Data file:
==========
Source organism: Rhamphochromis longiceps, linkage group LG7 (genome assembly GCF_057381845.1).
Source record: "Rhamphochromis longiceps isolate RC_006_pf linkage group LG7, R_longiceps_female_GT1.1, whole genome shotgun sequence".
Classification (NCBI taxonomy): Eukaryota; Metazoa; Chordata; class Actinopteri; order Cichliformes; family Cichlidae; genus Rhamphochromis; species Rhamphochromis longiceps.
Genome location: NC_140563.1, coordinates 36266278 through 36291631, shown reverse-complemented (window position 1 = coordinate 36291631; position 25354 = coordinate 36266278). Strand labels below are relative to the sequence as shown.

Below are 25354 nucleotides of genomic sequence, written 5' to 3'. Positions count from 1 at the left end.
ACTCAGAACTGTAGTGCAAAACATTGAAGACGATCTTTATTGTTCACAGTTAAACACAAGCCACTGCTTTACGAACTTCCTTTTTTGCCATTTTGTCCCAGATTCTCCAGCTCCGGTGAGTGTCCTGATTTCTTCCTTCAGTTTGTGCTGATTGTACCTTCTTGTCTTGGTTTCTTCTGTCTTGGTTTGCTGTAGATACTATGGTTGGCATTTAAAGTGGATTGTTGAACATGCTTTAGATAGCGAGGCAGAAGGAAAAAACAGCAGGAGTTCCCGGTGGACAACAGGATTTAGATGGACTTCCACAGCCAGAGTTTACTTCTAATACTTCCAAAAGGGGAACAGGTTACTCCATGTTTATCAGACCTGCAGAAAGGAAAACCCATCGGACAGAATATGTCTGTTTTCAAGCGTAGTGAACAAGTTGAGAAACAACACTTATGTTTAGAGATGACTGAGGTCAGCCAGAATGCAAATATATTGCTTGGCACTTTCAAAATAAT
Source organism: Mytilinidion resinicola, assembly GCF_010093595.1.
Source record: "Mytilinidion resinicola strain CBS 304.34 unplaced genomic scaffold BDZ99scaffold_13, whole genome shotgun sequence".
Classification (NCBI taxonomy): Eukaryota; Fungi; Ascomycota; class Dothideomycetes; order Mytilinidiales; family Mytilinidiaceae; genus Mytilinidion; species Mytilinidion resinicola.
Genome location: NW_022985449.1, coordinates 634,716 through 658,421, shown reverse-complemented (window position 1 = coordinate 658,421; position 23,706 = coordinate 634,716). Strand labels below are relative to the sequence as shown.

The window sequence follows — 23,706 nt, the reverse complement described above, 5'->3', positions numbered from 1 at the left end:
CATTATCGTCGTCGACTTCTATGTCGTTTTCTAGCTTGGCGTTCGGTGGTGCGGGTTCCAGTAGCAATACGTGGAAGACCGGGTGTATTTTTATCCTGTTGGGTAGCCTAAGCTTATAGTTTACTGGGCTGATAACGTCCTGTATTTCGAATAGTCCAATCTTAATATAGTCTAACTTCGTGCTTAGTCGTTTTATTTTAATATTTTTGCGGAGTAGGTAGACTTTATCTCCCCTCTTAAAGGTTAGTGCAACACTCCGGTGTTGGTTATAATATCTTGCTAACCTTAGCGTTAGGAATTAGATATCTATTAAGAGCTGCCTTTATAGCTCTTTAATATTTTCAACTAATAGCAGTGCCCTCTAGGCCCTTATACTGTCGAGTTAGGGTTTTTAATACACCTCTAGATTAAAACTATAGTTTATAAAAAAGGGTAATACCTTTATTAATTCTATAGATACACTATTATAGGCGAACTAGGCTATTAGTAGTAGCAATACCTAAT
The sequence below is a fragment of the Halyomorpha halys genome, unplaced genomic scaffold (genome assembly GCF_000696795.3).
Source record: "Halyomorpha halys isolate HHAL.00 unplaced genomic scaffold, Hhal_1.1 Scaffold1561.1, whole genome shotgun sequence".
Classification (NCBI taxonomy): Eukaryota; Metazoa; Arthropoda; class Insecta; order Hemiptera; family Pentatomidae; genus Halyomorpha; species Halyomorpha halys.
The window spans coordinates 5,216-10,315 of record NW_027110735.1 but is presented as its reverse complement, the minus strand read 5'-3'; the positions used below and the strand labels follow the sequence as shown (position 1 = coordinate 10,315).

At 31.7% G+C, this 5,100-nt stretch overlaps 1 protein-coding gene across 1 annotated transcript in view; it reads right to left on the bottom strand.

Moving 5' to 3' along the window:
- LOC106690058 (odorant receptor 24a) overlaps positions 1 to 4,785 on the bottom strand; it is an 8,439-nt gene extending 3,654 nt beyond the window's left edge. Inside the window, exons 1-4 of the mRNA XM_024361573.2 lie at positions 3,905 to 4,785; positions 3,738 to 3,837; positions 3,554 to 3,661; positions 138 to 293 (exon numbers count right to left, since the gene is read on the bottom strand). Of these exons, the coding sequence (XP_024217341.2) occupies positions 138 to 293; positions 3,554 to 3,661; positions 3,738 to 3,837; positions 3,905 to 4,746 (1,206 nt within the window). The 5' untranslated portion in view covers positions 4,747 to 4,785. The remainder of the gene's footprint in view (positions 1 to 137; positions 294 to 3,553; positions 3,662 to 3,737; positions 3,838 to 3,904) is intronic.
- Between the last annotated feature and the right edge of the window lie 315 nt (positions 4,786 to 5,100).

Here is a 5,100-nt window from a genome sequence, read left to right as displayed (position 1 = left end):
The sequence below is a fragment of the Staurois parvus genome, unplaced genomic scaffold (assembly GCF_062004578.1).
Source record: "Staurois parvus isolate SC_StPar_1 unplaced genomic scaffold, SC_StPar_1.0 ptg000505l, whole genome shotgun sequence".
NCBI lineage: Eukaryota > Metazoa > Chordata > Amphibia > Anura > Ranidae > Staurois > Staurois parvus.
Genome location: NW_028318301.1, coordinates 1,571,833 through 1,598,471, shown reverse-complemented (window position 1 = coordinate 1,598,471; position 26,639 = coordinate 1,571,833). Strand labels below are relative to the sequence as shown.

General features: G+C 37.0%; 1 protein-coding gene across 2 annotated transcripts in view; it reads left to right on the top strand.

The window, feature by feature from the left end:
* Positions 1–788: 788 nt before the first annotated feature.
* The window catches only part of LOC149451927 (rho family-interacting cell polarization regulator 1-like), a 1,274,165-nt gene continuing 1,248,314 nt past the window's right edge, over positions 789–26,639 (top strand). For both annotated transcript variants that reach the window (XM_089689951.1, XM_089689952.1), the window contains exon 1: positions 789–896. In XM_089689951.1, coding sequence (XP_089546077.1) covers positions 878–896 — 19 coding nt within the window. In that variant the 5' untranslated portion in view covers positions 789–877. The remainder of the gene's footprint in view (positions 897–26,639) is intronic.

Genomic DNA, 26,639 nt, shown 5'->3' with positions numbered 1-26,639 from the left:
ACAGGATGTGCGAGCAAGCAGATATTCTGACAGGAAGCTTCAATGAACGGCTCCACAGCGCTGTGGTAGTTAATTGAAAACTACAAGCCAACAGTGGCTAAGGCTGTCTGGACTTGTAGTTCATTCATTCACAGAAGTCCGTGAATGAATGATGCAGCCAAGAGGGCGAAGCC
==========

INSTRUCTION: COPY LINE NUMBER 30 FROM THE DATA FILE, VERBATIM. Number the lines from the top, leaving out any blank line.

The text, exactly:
Genomic DNA, 26,639 nt, shown 5'->3' with positions numbered 1-26,639 from the left: